Volume 37 Number 01
                 Produced: Mon Sep  2 21:59:06 US/Eastern 2002

Subjects Discussed In This Issue: 

bowing in RH Musaf Amidah's Olainu
         [Michael Poppers]
Bride and Groom kissing at a wedding (3)
         [Elazar M Teitz, Eliezer Finkelman, Daniel M Wells]
Contact on Conversion Courts
         [Seth & Sheri Kadish]
Geosynchronous Orbits and Shabbat
         [Yehonatan and Randy Chipman]
Lomdishe Halacha Shiur to resume after Sukkos; Special  Yomim
         [Yosef Gavriel and Shoshanah M. Bechhofer]
Women (2)
         [Yisrael and Batya Medad, Carl Singer]


From: <MPoppers@...> (Michael Poppers)
Date: Sun, 1 Sep 2002 19:10:18 -0400
Subject: Re: bowing in RH Musaf Amidah's Olainu

In M-J V36#95, Shalom Ozarowski wrote:
> ...whether to bow at va'anachnu kor'im in the aleinu for r"h musaf.
The case against might be simply that it's in the middle of shmoneh
esrei. <

AFAIK, nothing wrong with bowing (as RSMandel noted, we're not talking
about actual prostration, rather merely the type of bowing we do four
times in the Amidah) in the middle of the Amidah, so long as one is
upright for HaShaim.  Personally, I bow my head during the daily
Amidah's "S'lach na" b'rocho (coming back to vertical before the end of
the b'rocho), and I do bow during the RH Musaf's "Olainu" at the same
point that I bow the rest of the year.

All the best from

 Michael Poppers via RIM pager


From: Elazar M Teitz <remt@...>
Date: Mon, 2 Sep 2002 08:59:30 -0400
Subject: Re: Bride and Groom kissing at a wedding

Dr. Russell Jay Hendel, reacting to the incident at which The Netziv left
a wedding when the couple publicly kissed, commented

> I do disagree with the method of protest of the Netziv. There is a
> well known principle that you do NOT protest violations of Rabbinic
> law at the time they are being done on the grounds that >it is better
> that those who violate it sin in error rather than willfully<.
> There were many alternative approaches of protest. The Netziv could
> have written an essay, published a responsum, given a series of
> Derashoth on modesty or weddings and their customs.
> Therefore in summary, my simple 2-fold question is a) Why was it
> necessary for the Netziv to protest immediately at the wedding and b)
> Isnt my question valid halachically as well as socially?

        The rule that in Rabbinical prohibitions we say "better that
they violate it knowingly rather than willfully" is not said about
protest.  It is said with respect to the obligation of Hocheiach
tochiach, of pointing out the error to those who committed it; if there
is reason to believe that such chastising will be ineffective, then
better to be silent, so that the sin is an unintentional one rather than
intentional.  It does _not_ mean that it should not be protested at all.
Furthermore, when the violation is done publicly, there is the concern
for "since the Rabbis are silent, we can conclude that they approve,"
which could lead others to emulate that practice.  Certainly then there
is an obligation to protest, since even if the violators would not
listen, the onlookers might.

        In this specific instance, however, there was a violation of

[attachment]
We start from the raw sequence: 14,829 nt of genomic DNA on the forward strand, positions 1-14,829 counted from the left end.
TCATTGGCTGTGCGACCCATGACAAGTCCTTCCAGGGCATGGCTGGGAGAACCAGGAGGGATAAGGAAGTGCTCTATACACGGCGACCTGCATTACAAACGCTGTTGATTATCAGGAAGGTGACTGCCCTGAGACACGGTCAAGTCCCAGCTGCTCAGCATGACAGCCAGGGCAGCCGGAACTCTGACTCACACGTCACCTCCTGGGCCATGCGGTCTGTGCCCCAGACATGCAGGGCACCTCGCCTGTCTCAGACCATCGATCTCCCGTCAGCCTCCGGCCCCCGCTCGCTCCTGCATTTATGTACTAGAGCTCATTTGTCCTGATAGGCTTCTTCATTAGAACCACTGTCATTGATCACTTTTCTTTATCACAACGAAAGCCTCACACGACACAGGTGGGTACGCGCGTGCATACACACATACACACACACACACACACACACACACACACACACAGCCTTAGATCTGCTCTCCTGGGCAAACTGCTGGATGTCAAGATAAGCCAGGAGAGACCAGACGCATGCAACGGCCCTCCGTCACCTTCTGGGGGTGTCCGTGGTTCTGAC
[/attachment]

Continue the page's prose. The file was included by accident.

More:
neither a Torah nor a Rabbinic prohibition.  It was a breach of
appropriate Torah behavior.  The Netziv obviously felt that it would be
improper for him to stand by and, by his silence, seem to be a party to
such behavior, so he chose to absent himself.

From: Eliezer Finkelman <louis.finkelman@...>
Date: Sun, 1 Sep 2002 13:10:51 -0400
Subject: Re: Bride and Groom kissing at a wedding

Re: Russel Jay Hendel's entry about a story of the Netziv walking out on
a wedding after the Bride and Groom kissing in public.

I have wondered, for years, about a parallel problem.  The Talmud
occasionally derives proofs of the permissibility of actions which
occurred in the presence of rabbis, when the rabbis did not immediately
protest in public.  But in real life, and in the theory of halakhah, one
often does not issue a public protest when one judges that the protest
will not be effective, or when one fears that the protest will result in
embarrassing people.  Why, then, does the Talmud sometimes ascribe the
silence of the rabbis to agreement?  I do not know.

This question may imply an answer to Russel Jay Hendel's question: If
the silence of the rabbis can mean agreement, then sometimes a rabbi
must protest (even against the usual requirements of halakhah), in order
not to be cited as having supported something with which he disagreed.


From: Daniel M Wells <wells@...>
Date: Mon, 2 Sep 2002 16:20:01 +0300 (IDT)
Subject: Bride and Groom kissing at a wedding

a) If it was a one time action that is unlikely to be repeated, I would
presume you have a point. Presumably the Netziv wanted to bring a clear
message to all participants that this is not acceptable behavior.
Obviously most of those who do not see kissing in public as a problem,
will not be the types to read an essay/responsum or listen to Derashot.

BTW were is the source for 'There is a well known principle that you do
NOT protest violations of Rabbinic law at the time they are being done
on the grounds that it is better that those who violate it sin in error
rather than willfully.'?

b) For all those who hold that negiah is ossur mideraita I do not think
that your question is valid halachically. And why involve 'socially'?

But perhaps what is more important is not to say 'But I do disagree with
the method of protest of the Netziv' since this in my tiny mind is
Bezayon Talmidei HaChamim. Acceptable would be 'I do not understand the
method of protest of the Netziv.



From: Seth & Sheri Kadish <skadish@...>
Date: Sun, 1 Sep 2002 20:59:56 +0200
Subject: Contact on Conversion Courts

Over the past year my wife and I have become heavily involved in the
special mitzvah of being an "adoptive family" for potential gerim
(converts), and finally bringing them before the beit din (here in
Israel).  We have seen things relating to both procedure and halakhah
that we found quite surprising, to say the least.

In order to gain some perspective on what we've seen in Israel, I am
very interested in making some personal contacts with people who are
involved in the same process in North America.  This would hopefully
include one or more people who have served as dayyanim, preferably with
the RCA, as well as some gerim who have been through the process

If you would be willing to discuss the process, please contact me

Seth (Avi) Kadish
Karmiel, Israel


From: Yehonatan and Randy Chipman <yonarand@...>
Date: Sun, 01 Sep 2002 23:30:45 +0200
Subject: Re: Geosynchronous Orbits and Shabbat

In v36n94, there is a discussion as to whether or not, as Daniel M Wells
has it:

> One of the basic principles of the Jewish Calendar is that the Jewish
> day is 24 hours and that Israel celebrates the Sabbath BEFORE all the
> rest of the world (except for a few places to the east of Israel up to